Just be aware that even the freshest fruits will probably have to be replaced every week or two to look their best — and birds and squirrels may plunder tasty outdoor decorations. Rather than using edibles, you can add berries, dried flowers, magnolia leaves, oyster shells or even dried okra pods to give your wreaths and garlands shape, texture and color.

Food

Williamsburg revelers were greeted by lavish feasts, and many people were welcomed to each one. Turkey, roast beef, cured ham and venison were popular meats, often accompanied by oysters, shellfish and lobster. A frothy, eggnog-like drink called Syllabub, and the requisite hard cider, lent warmth and cheer to the guests. For dessert, mincemeat pies joined new Southern delicacies, such as pecan tart and oyster dressing.

The Pineapple

The pineapple was known as the symbol of hospitality, so it featured prominently in Williamsburg architecture, decor and cuisine. can incorporate this theme throughout your celebration; carefully hollowed-out pineapples make beautiful candleholders, or you can place a whole one atop a symmetrical circle of glossy magnolia leaves for a classic centerpiece.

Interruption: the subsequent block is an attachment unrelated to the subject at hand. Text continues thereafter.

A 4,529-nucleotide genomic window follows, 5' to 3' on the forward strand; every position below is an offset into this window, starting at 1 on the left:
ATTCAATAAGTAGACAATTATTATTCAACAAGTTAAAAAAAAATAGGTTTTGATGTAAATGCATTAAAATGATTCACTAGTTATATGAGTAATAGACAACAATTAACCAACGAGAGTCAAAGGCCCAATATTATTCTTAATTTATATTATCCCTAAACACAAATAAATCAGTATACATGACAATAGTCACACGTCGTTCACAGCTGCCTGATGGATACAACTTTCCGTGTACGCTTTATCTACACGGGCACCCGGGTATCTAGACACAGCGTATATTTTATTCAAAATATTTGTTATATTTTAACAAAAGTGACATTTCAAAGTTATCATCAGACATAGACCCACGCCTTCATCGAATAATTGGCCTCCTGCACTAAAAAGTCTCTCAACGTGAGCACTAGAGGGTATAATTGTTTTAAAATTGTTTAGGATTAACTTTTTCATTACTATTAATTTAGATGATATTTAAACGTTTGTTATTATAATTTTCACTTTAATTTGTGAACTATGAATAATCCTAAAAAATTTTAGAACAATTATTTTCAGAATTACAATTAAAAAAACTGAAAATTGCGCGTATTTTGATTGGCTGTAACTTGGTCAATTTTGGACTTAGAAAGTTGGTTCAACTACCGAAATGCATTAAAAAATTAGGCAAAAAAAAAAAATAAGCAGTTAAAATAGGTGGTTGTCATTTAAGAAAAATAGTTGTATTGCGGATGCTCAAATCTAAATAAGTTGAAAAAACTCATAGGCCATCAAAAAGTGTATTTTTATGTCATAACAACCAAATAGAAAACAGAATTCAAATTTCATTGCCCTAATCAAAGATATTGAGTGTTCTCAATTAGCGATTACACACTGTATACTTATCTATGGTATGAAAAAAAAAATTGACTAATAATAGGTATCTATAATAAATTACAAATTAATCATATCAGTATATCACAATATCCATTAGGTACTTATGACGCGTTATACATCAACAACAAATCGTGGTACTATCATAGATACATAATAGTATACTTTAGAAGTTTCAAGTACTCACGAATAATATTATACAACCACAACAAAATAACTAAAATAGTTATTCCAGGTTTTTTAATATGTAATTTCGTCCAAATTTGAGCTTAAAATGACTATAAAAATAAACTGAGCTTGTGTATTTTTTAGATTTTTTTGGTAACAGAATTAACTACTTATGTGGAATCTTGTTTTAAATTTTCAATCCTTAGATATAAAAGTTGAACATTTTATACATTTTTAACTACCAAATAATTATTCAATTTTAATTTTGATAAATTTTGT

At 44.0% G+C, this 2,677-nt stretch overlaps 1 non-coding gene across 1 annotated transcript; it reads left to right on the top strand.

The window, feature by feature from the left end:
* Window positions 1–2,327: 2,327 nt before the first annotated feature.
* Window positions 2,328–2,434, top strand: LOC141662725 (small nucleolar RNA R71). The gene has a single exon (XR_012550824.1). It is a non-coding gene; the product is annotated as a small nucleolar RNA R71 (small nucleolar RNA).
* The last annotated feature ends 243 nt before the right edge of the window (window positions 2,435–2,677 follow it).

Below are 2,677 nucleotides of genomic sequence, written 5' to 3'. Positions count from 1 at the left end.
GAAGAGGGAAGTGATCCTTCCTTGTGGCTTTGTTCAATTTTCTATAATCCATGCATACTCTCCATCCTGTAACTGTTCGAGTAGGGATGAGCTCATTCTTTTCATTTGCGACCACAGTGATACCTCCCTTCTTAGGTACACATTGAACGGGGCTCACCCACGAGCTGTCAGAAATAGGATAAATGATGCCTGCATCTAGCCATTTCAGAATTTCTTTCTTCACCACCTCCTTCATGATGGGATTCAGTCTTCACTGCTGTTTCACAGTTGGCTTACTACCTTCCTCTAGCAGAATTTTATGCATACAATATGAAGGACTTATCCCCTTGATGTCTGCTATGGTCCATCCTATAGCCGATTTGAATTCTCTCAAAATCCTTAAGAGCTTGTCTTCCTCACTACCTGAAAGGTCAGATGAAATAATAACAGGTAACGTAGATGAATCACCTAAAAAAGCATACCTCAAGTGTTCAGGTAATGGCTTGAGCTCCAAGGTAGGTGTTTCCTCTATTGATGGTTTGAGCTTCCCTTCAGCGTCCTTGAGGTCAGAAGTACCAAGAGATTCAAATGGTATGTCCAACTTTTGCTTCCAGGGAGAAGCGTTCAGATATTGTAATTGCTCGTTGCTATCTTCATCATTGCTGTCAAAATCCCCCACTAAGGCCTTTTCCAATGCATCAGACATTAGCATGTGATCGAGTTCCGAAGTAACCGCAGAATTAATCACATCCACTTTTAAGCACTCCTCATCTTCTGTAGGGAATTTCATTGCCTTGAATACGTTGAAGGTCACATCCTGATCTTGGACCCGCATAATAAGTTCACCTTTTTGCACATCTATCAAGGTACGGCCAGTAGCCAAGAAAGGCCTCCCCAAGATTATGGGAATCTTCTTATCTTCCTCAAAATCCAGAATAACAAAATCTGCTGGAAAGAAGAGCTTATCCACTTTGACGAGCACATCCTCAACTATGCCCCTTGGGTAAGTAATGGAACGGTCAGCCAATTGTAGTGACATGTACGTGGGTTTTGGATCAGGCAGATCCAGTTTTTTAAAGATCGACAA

Gift Giving

Keeping gifts in the Colonial theme may seem daunting, but it is worth the small effort to see the surprised delight on your loved ones’ faces. Men will appreciate a luxurious shaving brush set or a pewter beer mug; women will enjoy linen hand towels or a lovely tea set. Wood, pewter, brass, leather, pottery and iron were some of the most-used materials in this era, so consider a pair of candlesticks, a beautiful bowl or even a finely-crafted door knocker engraved with a family’s monogram.

Activities

You can complete your theme by incorporating readings from some of the nation’s founders, singing madrigals together, or having your family and guests reflect on which “old-fashioned” ideas still apply today. You may be surprised how modern and refreshing a Colonial Christmas can be!

This article first appeared in the ‘Celebrating Christmas PDF Magazine‘ which is a FREE magazine that you can download and even print out.